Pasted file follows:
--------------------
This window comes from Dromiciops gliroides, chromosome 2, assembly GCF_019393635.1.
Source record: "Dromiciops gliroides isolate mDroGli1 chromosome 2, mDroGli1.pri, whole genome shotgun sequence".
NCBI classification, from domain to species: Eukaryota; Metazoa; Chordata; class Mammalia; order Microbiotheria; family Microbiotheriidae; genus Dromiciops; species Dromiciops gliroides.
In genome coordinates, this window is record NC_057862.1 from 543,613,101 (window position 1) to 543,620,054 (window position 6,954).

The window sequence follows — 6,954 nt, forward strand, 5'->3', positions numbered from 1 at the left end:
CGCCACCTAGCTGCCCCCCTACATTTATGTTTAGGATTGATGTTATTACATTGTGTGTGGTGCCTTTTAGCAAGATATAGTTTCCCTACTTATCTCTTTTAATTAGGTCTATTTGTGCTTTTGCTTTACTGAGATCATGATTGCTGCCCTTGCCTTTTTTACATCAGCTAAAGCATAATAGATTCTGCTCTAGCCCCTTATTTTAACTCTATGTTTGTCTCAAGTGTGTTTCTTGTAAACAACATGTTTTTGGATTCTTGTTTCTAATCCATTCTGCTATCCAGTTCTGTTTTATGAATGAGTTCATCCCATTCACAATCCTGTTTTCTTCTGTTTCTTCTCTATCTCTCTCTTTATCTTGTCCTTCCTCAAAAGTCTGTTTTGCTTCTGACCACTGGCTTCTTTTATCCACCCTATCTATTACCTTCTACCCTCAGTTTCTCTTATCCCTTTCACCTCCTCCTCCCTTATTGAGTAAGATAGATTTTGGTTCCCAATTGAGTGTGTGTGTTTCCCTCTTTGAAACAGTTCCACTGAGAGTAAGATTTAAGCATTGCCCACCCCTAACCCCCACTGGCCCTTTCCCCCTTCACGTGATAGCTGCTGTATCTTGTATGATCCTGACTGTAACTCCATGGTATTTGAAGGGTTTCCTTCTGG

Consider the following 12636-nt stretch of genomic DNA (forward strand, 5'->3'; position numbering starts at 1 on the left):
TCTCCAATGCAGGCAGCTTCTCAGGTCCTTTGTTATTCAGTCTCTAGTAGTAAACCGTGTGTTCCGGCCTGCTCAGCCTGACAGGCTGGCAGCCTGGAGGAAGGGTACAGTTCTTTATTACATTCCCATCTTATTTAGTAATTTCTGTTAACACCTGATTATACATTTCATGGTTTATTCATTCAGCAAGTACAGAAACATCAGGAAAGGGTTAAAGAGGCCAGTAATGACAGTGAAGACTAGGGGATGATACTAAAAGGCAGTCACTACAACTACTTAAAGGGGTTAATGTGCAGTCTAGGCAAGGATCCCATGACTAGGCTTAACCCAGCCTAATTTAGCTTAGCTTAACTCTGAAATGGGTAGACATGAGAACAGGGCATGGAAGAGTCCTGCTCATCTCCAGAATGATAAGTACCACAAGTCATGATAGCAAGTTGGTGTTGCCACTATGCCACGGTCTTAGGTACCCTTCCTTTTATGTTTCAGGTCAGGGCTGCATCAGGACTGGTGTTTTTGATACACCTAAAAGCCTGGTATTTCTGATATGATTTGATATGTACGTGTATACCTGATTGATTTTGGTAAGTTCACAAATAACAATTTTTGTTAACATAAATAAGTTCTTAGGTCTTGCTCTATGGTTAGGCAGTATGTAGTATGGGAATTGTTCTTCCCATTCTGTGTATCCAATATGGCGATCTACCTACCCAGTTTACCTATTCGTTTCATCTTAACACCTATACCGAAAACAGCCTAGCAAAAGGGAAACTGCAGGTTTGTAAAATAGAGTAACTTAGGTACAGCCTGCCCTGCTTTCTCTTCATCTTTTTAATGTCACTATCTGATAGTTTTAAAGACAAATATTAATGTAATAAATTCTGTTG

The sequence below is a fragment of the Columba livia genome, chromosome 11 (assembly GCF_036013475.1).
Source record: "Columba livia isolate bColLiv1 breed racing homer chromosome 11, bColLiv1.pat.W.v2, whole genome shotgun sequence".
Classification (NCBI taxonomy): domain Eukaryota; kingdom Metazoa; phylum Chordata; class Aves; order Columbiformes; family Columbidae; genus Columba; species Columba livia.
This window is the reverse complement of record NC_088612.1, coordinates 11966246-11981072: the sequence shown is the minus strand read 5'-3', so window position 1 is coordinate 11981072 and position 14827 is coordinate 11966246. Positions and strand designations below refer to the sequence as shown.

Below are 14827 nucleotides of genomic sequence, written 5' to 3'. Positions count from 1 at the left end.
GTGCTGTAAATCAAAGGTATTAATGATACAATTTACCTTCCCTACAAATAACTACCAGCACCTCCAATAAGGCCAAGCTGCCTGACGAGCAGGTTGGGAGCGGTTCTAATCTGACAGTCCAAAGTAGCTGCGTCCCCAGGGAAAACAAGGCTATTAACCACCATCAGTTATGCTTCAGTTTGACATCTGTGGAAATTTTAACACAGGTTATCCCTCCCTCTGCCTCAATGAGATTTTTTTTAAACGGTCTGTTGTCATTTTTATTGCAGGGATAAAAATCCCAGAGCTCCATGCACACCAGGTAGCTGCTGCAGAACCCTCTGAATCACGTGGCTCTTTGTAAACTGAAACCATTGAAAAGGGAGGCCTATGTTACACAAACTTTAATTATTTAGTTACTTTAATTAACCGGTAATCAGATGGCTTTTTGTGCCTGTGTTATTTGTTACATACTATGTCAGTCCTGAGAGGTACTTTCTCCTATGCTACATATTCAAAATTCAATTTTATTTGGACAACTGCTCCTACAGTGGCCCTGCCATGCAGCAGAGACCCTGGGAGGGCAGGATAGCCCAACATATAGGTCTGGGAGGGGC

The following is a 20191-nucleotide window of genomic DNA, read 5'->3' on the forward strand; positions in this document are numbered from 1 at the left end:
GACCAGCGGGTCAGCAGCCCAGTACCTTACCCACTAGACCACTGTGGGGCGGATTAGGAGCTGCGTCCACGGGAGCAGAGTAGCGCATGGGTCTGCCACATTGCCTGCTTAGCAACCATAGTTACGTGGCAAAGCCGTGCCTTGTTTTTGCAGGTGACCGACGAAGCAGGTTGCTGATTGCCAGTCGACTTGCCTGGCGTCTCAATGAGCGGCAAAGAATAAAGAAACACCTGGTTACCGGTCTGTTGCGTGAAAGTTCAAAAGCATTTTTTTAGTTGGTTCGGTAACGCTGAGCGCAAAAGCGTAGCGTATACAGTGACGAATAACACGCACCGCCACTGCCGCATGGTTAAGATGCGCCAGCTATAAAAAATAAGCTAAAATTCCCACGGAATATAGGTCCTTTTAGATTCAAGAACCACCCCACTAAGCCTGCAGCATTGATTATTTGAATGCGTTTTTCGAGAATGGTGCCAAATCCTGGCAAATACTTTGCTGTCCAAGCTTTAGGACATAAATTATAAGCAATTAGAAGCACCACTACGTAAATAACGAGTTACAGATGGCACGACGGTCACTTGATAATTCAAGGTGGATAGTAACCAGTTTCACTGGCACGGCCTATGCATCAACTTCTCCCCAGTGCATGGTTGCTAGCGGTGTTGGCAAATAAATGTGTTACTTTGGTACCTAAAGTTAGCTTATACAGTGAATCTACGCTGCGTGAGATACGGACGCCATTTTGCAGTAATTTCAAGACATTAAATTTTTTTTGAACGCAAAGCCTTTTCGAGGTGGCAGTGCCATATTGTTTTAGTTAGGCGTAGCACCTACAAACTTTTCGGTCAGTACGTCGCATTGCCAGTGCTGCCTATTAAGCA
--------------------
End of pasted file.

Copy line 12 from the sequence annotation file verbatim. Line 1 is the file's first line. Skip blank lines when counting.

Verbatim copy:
This window is the reverse complement of record NC_088612.1, coordinates 11966246-11981072: the sequence shown is the minus strand read 5'-3', so window position 1 is coordinate 11981072 and position 14827 is coordinate 11966246. Positions and strand designations below refer to the sequence as shown.